Bankruptcy will stop all collections, cancel garnishees and eliminate your debt

Bankruptcy & Insolvency Law

How To File Bankruptcy in Canada

How long does bankruptcy last?

How Can I Go Bankrupt?

Be debt free, No collection calls  What Bankruptcy can do for you

Get Discharged from all your Debts

A Guide To Filing For Personal Bankruptcy

Can I go bankrupt and keep my house?

How long does bankruptcy take?

 

Ask A Lawyer

How To File For Bankruptcy in Canada

FIRST, CONTACT A TRUSTEE

 TO ASSESS YOUR SITUATION

 

The first step is to discuss your situation with a licensed Trustee in Bankruptcy.    Ask about consumer proposals and bankruptcy

 

Most Trustees will be happy to meet and make recommendations for your situation.

 

You cannot file for bankruptcy or make a legal consumer proposal without a Trustee. That is the law.

 

 

KNOW THIS:  Your trustee is an officer of the Bankruptcy Court. A Bankruptcy Trustee represents your creditors first, even though you are paying for the service. You come second through out the process.

 

SHOULD YOU FILE FOR BANKRUPTCY

Bankruptcy is not the problem it can be the solution to your financial problems

 

YOU NEED TO ANSWER THESE QUESTIONS

 

Do I even need to file bankruptcy?

There are several alternatives to bankruptcy which you should consider first.

They include options like, Consumer Proposal, Debt Consolidation, Debt Settlement or a Debt Management Program

Sometimes you can negotiate with your creditors directly to build a better payment plan and avoid bankruptcy.

Can I afford to file bankruptcy?

In Canada, the cost of bankruptcy is at least $1,800. The fee is payable to the trustee for their time. It also includes administration services and the costs associated with filing the appropriate bankruptcy forms with the Court.

Trustee fees are set by the Office of the Superintendent of Bankruptcy (OSB).

There are ways to get reduced costs if you cannot afford the full fee. Ask a trustee for details

Will I be better off financially if I declare bankruptcy?

 

Yes. After your discharge, you are no longer legally obligated to repay the debts you owed when you filed for bankruptcy.

You will also feel much better and probably sleep better.

How long will it take for me to recover?

Generally it will take about a year to go through the normal bankruptcy process and get discharged. After that, you can re-establish credit, and move on debt free.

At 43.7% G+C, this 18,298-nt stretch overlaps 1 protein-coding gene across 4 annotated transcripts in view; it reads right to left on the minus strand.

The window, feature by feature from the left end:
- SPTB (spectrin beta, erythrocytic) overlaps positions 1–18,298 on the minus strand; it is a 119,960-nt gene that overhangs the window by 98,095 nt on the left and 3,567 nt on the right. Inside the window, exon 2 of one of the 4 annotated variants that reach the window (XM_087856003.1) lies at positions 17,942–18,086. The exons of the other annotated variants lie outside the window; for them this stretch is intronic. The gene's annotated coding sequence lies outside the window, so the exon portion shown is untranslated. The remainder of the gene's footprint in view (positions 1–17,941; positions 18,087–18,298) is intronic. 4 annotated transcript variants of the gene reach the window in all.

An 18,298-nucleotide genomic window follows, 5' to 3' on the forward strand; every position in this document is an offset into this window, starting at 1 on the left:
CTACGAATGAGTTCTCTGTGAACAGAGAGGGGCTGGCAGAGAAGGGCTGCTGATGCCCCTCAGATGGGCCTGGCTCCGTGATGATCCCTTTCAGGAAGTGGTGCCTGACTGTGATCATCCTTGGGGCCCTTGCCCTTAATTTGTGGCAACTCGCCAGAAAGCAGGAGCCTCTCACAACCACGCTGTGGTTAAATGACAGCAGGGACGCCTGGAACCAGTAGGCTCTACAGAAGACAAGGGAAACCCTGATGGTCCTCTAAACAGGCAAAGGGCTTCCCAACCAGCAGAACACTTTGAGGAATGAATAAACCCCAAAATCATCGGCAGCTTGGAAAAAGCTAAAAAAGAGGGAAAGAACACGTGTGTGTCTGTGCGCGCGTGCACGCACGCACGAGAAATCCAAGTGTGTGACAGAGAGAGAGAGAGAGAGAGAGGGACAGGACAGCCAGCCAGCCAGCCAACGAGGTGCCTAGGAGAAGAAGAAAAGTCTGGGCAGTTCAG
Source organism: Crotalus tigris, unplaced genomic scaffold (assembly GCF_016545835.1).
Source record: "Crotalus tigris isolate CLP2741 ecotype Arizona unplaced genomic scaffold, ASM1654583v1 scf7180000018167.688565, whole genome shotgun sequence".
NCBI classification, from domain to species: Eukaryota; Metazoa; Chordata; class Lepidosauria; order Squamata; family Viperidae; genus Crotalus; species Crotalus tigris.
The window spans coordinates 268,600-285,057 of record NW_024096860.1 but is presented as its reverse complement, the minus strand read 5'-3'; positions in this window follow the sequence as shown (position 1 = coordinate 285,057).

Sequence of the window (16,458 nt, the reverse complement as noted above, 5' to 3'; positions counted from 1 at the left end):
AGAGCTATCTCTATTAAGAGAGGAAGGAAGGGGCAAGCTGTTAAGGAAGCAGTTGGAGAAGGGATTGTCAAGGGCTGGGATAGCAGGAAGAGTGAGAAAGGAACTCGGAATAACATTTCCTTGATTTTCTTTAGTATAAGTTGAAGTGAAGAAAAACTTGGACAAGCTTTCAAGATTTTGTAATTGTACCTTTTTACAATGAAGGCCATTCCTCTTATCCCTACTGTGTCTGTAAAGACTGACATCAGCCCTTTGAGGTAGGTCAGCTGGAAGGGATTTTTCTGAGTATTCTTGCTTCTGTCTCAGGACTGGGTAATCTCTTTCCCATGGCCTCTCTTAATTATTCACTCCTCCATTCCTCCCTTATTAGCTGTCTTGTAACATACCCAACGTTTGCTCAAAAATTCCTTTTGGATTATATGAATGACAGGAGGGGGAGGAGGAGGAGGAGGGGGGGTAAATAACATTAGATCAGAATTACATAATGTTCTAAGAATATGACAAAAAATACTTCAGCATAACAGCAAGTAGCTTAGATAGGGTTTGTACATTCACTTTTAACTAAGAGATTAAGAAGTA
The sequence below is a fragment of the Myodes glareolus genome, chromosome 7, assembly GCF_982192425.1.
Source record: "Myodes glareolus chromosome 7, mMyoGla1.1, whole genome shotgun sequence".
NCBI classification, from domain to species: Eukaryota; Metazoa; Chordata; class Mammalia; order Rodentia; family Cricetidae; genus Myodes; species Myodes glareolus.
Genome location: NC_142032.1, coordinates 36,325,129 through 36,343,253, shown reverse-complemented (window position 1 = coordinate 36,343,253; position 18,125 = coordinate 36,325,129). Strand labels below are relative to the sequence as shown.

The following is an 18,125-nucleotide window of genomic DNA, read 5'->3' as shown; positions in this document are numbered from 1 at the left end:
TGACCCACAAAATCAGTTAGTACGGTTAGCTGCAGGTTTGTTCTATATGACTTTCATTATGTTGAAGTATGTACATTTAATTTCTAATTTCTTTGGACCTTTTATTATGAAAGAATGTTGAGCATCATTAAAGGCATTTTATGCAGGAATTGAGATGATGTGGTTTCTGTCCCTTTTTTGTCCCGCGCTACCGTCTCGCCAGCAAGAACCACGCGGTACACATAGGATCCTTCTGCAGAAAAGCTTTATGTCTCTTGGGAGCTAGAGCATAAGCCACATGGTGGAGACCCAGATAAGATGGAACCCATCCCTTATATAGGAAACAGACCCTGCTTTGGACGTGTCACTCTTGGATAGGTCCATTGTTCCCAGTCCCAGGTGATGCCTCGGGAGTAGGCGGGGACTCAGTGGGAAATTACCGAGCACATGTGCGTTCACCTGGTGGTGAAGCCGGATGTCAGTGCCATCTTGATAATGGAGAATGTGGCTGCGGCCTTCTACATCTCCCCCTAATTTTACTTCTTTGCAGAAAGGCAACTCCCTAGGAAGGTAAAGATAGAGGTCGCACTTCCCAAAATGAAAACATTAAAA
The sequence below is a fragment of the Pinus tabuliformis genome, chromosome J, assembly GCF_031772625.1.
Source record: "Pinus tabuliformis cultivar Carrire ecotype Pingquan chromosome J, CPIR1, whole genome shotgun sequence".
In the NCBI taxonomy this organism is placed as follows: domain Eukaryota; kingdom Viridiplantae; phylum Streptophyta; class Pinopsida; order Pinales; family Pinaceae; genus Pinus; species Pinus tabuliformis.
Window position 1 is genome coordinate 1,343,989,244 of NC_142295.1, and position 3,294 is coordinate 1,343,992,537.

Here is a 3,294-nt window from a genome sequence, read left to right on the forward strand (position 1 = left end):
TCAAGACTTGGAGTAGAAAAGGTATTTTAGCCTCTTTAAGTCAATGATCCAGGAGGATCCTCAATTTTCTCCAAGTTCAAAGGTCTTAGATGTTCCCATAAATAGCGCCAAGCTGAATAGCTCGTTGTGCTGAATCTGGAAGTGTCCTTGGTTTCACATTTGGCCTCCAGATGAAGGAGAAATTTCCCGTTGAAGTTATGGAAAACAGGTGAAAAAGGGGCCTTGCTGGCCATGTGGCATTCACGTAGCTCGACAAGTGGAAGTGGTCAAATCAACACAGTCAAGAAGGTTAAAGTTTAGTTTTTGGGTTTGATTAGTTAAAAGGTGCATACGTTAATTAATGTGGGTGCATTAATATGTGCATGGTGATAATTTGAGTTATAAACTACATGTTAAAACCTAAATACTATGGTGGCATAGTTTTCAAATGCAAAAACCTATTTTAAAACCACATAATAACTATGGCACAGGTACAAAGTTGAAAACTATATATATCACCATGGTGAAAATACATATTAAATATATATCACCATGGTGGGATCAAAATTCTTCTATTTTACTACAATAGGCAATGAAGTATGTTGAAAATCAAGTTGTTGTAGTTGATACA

Reach clients when they are ready to retain a trustee

SIGNS YOU MAY NEED TO

CONSIDER BANKRUPTCY

 

 

  • Your credit cards are maxed out.
  • You are only making minimum payments.
  • You’ve missed a payment or two.
  • Collection agencies are calling.
  • You’ve received a wage garnishment or other legal notice of collection.
  • You don't know how much you actually owe.
  • You feel overwhelmed and unable to deal with your debts any longer.
  • If you are in this situation, then bankruptcy or a consumer proposal may be the right solution. Contact a Trustee to find out if this is for you.

What Debts Are Not Canceled by Bankruptcy?

  • Student loans that are less than 7 years old (if loans are between 5 and 7 years old, the trustee could make a hardship application to have them included)
  • Government over payments, e.g. if you were paid too much in EI benefits, you will still need to repay the surplus
  • Child support payments or arrears
  • Spousal support / alimony payments or arrears
  • Court ordered fines and restitution payments
  • Debts resulting from fraudulent activities
If you are deep in debt, more credit is not the answer. Consider bankruptcy

Meet With a Trustee in Bankruptcy

Free Initial Consultation

 

What you need to bring.   What to expect.

 

The trustee will need enough information about you and your finances to evaluate your situation and recommend a course of action.

 

Here is a list of items that your trustee will want to review

What Do You Own?  Assets

  • House details including an appraisal to show market value and mortgage balance to show your equity
  • Car ownership
  • RRSP and RESP statements;
  • Details of any other assets you own.

What Do You Owe? Liabilities, Debts

 

  • Statements from your creditors (such as your most recent credit card statements)
  • Mortgage statement (if you own a house);
  • Loan documents (such as for car loans);
  • Details of all other debts you owe.

What Is Your Income?

What Are Your Expenses?

  • Recent pay stubs
  • Proof of other income such as pensions or child tax credits
  • A budget showing what you spend each month

Other Information

  • Most recent income tax assessment from CRA
  • Your full legal name (bring a photocopy of your birth certificate, passport, citizenship card )
  • Your marital status
  • Any other information requested by your trustee.
  •   Your trustee will advise you if other information is required.
  • All of this information is required to assess your situation and to take the next steps. Your initial consultation does not create any obligation to proceed.